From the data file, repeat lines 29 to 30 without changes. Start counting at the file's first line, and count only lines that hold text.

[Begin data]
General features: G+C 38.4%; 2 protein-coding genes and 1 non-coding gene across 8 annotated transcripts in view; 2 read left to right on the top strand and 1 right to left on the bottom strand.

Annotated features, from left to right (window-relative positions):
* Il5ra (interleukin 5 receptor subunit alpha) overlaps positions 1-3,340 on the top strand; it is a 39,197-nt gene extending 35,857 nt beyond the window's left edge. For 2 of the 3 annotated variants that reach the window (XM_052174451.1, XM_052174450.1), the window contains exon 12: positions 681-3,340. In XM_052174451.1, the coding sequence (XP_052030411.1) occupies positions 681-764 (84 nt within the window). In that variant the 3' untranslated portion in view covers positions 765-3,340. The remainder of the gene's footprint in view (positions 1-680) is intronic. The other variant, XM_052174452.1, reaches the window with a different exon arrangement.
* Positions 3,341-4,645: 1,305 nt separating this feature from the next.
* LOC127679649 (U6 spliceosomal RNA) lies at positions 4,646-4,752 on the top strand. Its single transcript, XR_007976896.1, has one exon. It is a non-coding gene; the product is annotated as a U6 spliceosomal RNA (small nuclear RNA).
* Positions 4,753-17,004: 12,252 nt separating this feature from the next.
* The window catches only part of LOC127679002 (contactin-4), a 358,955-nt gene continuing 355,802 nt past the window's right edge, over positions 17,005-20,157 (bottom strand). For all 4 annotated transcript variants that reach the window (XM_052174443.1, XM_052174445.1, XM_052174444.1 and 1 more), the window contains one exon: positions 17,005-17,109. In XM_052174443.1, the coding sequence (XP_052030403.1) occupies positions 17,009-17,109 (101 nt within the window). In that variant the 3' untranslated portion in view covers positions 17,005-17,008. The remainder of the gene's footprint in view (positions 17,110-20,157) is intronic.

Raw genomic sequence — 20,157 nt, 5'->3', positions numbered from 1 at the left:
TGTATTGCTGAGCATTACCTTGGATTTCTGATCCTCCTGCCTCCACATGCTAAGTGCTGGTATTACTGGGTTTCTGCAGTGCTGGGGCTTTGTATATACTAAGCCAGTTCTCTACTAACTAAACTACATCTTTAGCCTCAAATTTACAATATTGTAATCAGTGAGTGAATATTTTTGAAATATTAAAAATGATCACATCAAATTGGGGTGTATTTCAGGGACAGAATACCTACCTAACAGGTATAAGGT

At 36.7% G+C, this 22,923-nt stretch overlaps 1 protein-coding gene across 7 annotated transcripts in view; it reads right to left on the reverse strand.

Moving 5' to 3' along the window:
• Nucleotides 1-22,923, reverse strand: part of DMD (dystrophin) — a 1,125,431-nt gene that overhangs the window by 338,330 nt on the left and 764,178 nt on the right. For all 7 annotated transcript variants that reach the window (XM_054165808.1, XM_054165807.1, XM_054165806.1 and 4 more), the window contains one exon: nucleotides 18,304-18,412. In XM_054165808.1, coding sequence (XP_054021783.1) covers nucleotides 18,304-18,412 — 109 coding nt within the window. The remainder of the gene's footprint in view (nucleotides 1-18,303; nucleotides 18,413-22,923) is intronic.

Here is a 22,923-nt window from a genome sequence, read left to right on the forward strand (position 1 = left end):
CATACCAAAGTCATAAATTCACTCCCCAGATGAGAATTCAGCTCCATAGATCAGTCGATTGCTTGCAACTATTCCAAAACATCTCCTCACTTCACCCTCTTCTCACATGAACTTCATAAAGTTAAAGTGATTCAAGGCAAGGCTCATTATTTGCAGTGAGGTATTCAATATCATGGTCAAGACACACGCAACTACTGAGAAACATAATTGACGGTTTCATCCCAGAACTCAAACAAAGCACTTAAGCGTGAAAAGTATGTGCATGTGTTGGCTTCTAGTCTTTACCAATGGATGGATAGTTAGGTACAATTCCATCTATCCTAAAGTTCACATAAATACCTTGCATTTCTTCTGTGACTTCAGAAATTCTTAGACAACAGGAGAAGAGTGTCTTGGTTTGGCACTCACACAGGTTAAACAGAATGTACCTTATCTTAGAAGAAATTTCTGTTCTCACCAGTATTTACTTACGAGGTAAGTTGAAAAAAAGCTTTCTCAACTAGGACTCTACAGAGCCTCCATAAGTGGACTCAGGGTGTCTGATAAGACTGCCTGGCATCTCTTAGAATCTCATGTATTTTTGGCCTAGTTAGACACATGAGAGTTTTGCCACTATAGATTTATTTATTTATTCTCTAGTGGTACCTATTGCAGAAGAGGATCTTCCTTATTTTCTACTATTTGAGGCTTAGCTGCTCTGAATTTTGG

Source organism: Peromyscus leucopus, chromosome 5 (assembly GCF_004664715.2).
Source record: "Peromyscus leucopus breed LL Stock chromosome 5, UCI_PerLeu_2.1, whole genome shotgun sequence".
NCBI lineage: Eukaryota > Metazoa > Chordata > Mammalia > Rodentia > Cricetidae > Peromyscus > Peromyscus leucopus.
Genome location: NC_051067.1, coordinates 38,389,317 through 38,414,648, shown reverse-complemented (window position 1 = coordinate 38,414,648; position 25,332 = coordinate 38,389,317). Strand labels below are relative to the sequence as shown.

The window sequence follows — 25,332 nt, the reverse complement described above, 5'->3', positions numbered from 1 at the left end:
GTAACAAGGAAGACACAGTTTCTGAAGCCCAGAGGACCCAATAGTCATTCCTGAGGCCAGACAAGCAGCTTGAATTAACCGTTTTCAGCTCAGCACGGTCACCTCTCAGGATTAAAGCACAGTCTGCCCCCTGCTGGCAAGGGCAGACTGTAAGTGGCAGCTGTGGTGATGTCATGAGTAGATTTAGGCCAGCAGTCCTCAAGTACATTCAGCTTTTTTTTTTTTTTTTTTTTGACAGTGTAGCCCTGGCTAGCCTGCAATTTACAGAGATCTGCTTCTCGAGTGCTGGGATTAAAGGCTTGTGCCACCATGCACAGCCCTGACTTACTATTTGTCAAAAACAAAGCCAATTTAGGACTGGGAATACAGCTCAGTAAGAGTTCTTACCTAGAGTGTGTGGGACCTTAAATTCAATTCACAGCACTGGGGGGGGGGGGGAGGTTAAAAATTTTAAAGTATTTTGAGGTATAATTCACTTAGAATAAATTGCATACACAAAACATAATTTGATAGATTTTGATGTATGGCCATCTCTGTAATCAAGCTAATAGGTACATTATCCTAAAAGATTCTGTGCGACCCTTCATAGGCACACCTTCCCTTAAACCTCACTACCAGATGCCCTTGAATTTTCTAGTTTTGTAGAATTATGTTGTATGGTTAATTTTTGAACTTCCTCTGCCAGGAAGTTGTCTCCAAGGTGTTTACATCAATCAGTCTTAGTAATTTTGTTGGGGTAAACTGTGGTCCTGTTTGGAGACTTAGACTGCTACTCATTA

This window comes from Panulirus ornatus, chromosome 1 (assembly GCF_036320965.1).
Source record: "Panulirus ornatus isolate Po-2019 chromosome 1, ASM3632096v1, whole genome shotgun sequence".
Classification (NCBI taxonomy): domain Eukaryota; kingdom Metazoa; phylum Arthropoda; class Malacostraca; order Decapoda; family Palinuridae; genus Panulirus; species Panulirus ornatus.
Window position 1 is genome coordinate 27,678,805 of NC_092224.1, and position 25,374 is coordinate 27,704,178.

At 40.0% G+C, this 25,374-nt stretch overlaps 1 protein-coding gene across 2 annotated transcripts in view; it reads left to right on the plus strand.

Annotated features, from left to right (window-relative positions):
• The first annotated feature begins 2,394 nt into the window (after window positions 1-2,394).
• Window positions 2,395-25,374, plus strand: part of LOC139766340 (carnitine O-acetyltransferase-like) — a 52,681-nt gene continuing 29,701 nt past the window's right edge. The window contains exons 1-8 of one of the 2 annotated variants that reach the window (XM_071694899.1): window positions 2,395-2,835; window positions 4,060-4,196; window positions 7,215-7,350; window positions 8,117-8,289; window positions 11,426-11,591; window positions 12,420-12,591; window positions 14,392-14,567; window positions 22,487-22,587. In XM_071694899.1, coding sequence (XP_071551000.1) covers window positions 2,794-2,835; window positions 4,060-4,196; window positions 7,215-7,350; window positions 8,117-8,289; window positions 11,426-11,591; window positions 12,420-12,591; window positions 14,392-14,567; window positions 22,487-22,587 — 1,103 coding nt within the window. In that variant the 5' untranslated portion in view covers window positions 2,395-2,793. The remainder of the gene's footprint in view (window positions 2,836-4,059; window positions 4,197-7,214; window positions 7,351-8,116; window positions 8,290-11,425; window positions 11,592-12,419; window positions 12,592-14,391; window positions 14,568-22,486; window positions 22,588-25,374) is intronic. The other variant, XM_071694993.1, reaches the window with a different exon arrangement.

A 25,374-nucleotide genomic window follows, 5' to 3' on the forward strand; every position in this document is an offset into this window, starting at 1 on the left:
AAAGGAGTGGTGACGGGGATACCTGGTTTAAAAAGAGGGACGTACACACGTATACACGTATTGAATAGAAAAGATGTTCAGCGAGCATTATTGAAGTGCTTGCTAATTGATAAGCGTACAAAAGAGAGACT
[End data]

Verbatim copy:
A 25,374-nucleotide genomic window follows, 5' to 3' on the forward strand; every position in this document is an offset into this window, starting at 1 on the left:
AAAGGAGTGGTGACGGGGATACCTGGTTTAAAAAGAGGGACGTACACACGTATACACGTATTGAATAGAAAAGATGTTCAGCGAGCATTATTGAAGTGCTTGCTAATTGATAAGCGTACAAAAGAGAGACT